Some of the other points in the Union of Liublin never became effective at all, e.g., the treaty provided for the establishment of a common monetary system, but this was never even attempted. Consequently, the value of the Lithuanian florin was always 25% higher than that of the Polish. The union also annulled all of the Lithuanian laws which prevented the Poles from holding government positions or owning estates in Lithuania. The Poles were to be just as free to establish themselves in Lithuania as the Lithuanians had been in Poland. However, in the third Lithuanian Statute in 1588, in spite of the provisions of the treaty of Liublin, the old laws prohibiting Poles from settling in Lithuania were again reinstated, and they were in use until the fall of both nations. Consequently, even during the period of Union, Lithuanian laws prevented the Poles from holding any position or owning any property in Lithuania.

Yet, in general, it must be said that the Act of 1569, although it advocated a complete union and blending of Lithuania and Poland, essentially guaranteed an independent life to both nations. The so-called Diet of Reforms of 1788—1792 again attempted to unite the two countries more definitely. However, its decrees were never brought into actual practice. These reforms gave rise to conflicts with the neighboring nations, and Lithuania and Poland were finally destroyed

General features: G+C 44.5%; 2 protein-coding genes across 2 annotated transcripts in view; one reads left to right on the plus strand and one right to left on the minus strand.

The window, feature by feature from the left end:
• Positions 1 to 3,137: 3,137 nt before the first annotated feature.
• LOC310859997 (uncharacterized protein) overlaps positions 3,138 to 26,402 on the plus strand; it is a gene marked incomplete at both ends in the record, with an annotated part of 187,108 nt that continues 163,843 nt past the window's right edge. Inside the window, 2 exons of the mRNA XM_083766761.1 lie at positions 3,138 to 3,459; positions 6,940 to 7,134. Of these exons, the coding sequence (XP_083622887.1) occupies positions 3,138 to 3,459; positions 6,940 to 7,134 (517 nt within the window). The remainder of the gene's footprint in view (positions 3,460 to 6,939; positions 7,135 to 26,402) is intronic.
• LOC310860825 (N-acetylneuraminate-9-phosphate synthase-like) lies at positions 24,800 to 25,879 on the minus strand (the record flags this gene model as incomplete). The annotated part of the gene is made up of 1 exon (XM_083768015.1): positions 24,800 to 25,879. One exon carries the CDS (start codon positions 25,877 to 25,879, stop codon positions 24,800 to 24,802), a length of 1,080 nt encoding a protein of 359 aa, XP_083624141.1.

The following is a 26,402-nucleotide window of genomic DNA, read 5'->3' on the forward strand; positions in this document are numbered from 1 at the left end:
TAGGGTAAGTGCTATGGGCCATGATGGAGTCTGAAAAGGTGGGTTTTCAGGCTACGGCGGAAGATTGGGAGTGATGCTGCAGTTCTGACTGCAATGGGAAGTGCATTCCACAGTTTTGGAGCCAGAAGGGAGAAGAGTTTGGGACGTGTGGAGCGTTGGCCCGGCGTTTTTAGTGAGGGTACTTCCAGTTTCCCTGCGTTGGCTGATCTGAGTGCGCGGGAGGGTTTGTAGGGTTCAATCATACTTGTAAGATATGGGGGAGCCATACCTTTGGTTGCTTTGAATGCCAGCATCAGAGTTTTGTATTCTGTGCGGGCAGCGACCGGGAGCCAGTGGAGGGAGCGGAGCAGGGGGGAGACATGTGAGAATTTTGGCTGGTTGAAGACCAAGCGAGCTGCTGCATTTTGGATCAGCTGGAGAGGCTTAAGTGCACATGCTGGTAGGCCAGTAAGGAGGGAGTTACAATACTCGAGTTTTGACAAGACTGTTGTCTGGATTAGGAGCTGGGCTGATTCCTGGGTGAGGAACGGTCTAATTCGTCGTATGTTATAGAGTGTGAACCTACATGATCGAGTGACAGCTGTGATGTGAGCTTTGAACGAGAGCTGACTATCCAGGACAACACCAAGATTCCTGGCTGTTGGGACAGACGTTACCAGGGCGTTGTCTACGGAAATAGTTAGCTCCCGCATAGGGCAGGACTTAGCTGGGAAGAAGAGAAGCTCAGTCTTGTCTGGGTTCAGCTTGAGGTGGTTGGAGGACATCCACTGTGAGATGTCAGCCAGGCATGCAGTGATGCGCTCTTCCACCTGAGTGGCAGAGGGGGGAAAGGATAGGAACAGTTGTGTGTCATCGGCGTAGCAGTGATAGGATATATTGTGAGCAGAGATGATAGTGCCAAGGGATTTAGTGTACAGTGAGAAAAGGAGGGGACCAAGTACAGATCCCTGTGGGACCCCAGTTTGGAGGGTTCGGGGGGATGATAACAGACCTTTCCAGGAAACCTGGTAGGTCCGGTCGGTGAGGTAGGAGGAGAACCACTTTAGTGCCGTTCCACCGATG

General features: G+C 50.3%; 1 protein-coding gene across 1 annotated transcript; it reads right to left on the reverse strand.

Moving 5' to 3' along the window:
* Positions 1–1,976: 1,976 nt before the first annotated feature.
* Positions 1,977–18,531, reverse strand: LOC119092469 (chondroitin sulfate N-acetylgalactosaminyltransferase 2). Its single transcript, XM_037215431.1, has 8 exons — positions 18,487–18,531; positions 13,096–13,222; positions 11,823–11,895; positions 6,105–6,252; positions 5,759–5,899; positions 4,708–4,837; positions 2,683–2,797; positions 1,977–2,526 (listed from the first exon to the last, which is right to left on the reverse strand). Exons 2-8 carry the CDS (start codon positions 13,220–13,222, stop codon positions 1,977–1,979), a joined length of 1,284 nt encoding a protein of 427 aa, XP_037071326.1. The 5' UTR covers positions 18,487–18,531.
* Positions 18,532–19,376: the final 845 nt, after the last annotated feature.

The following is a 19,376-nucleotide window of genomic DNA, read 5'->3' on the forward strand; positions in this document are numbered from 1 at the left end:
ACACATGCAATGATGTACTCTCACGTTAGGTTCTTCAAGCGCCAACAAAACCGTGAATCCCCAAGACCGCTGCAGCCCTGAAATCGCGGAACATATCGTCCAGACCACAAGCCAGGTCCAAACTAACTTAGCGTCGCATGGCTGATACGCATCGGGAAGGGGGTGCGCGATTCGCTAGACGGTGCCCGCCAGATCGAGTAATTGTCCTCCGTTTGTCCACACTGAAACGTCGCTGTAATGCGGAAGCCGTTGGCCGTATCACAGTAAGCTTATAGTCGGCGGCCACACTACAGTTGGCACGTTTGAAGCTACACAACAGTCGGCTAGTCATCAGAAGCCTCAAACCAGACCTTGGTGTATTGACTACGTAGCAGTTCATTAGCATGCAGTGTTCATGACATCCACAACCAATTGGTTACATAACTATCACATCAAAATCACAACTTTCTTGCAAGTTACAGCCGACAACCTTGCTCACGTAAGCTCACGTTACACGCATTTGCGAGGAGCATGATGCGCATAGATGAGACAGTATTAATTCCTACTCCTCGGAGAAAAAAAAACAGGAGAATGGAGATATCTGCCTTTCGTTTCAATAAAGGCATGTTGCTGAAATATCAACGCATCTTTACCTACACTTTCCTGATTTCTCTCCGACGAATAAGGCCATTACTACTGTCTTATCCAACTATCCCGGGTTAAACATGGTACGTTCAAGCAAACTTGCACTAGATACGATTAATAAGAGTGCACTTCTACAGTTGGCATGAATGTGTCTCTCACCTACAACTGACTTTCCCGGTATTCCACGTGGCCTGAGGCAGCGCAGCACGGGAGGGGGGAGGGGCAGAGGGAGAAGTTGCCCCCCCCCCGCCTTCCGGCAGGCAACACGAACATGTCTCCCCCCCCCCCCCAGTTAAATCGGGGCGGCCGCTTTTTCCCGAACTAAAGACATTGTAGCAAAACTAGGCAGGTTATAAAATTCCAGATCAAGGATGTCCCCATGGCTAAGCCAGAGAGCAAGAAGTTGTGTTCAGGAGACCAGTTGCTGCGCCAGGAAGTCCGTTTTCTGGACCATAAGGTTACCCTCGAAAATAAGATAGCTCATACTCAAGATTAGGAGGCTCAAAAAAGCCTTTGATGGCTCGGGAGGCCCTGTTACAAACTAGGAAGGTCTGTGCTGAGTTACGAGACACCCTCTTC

THE CLOSE political tie between Lithuania and Poland, lasting for 400 years, could not fail to influence the relationship of the two nations even to the present day. During these 400 years a number of problems presented themselves, some of which are still vital today. The most important consequence of this relationship was the absorption of the Polish social structure and the acceptance of Polish ideology by the Lithuanian nobility, and its consequent loss of national spirit and habits. When the new democracy of Lithuania was rising, the Lithuanian nobility firmly opposed it, opposing also the idea of an independent Lithuanian state .Poland also adhered to the old idea of the Union and refused to recognize the independence of Lithuania. As a result of this old unionistic thinking of the nobility, the relationship of these two nations in the 20th century was not of the best and created new problems, some of which have not yet been settled. But the discussion of these problems falls outside the scope of our topic.